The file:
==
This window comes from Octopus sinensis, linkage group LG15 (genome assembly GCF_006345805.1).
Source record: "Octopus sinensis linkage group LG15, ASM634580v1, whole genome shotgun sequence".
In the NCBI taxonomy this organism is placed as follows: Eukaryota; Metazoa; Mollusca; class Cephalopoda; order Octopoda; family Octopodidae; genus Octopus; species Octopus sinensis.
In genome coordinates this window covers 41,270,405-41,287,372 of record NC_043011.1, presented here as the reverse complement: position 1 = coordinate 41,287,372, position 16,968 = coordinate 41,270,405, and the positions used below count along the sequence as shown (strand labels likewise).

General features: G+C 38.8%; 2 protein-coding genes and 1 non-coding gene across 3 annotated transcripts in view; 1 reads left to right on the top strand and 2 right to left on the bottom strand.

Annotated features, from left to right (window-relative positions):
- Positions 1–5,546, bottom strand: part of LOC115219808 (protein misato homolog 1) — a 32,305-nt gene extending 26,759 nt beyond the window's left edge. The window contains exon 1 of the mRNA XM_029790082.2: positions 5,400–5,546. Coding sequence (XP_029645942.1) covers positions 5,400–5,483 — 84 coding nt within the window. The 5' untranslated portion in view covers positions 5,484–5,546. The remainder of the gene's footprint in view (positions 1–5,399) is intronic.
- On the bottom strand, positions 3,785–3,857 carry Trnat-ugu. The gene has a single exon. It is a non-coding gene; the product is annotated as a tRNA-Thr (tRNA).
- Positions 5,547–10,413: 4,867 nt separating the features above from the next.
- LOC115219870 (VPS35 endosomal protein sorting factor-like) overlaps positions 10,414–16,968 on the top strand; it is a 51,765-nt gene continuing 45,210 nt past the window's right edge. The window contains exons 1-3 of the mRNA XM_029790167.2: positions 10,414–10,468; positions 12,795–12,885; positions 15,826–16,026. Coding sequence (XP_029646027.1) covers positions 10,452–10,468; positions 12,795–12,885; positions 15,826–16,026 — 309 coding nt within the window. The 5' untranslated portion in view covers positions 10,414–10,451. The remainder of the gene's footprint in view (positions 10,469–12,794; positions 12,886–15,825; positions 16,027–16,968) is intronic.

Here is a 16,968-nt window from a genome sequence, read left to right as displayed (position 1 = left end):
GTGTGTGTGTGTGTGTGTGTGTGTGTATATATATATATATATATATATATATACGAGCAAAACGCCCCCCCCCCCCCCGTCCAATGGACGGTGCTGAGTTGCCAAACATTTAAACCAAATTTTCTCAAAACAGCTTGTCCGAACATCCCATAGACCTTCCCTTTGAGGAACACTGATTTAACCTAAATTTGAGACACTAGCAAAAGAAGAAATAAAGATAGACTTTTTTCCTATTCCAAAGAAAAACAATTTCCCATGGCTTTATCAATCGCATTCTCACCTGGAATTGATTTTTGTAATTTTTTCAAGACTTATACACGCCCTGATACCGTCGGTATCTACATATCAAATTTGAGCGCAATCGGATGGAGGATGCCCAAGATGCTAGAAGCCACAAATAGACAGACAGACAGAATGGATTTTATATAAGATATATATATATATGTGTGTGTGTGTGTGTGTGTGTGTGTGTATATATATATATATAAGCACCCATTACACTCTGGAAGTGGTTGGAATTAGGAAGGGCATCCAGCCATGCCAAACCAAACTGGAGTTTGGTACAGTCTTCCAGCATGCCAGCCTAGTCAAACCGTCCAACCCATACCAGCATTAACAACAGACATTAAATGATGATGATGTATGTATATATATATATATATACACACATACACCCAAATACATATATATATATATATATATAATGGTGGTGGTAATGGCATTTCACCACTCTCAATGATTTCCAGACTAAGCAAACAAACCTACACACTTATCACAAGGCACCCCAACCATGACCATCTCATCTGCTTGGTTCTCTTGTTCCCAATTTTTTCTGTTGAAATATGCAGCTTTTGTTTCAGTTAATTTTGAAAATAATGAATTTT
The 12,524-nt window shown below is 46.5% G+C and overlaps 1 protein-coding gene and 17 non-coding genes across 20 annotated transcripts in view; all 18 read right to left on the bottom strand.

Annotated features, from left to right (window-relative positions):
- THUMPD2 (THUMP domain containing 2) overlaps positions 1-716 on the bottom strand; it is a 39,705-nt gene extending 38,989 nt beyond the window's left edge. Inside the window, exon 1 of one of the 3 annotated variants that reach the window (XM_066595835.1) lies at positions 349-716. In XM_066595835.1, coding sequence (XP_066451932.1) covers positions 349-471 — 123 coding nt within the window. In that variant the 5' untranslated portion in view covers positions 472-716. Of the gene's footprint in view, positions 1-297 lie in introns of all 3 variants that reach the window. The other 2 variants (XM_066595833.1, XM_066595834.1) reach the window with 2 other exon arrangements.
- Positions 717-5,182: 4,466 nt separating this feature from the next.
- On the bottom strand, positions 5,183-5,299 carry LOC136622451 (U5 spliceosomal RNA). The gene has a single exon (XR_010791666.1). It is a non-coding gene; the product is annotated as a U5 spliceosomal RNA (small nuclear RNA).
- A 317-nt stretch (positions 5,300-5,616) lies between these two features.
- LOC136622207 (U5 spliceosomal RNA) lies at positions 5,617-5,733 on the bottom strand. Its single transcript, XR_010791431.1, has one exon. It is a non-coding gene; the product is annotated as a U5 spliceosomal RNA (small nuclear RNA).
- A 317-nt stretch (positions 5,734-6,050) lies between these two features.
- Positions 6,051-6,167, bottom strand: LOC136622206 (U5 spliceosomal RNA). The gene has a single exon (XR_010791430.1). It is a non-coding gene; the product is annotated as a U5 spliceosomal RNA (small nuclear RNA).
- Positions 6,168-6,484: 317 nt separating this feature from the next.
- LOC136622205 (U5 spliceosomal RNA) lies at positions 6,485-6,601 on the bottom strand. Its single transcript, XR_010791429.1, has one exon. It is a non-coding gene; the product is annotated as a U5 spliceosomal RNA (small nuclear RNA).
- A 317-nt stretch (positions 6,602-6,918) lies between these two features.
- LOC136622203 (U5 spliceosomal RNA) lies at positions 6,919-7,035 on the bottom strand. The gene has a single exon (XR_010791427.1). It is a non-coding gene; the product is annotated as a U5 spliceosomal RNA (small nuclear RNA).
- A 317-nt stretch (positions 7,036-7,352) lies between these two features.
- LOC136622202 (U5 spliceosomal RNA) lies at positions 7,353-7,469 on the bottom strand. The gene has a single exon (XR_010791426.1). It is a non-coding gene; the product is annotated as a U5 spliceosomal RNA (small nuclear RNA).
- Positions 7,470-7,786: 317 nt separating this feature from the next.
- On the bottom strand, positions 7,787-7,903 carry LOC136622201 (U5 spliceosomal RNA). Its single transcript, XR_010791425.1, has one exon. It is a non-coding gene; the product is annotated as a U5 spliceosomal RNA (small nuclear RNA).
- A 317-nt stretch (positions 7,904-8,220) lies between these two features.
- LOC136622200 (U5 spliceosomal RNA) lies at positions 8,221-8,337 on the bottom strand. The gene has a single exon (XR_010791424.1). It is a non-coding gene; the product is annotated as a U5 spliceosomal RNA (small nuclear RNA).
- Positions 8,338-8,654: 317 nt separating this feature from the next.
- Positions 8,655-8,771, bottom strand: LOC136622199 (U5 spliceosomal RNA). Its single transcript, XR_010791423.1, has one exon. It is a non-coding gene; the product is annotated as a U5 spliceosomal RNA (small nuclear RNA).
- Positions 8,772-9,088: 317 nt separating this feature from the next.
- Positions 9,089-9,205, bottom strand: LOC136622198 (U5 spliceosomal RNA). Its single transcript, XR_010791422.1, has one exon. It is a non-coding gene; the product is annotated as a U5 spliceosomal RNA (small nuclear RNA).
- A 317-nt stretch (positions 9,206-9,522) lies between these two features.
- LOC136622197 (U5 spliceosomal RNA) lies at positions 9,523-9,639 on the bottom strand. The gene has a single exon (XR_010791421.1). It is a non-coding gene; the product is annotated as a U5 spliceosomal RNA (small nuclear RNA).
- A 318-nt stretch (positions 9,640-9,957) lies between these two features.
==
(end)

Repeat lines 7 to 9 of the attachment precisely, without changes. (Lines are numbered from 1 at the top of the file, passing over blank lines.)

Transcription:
- Positions 1–5,546, bottom strand: part of LOC115219808 (protein misato homolog 1) — a 32,305-nt gene extending 26,759 nt beyond the window's left edge. The window contains exon 1 of the mRNA XM_029790082.2: positions 5,400–5,546. Coding sequence (XP_029645942.1) covers positions 5,400–5,483 — 84 coding nt within the window. The 5' untranslated portion in view covers positions 5,484–5,546. The remainder of the gene's footprint in view (positions 1–5,399) is intronic.
- On the bottom strand, positions 3,785–3,857 carry Trnat-ugu. The gene has a single exon. It is a non-coding gene; the product is annotated as a tRNA-Thr (tRNA).
- Positions 5,547–10,413: 4,867 nt separating the features above from the next.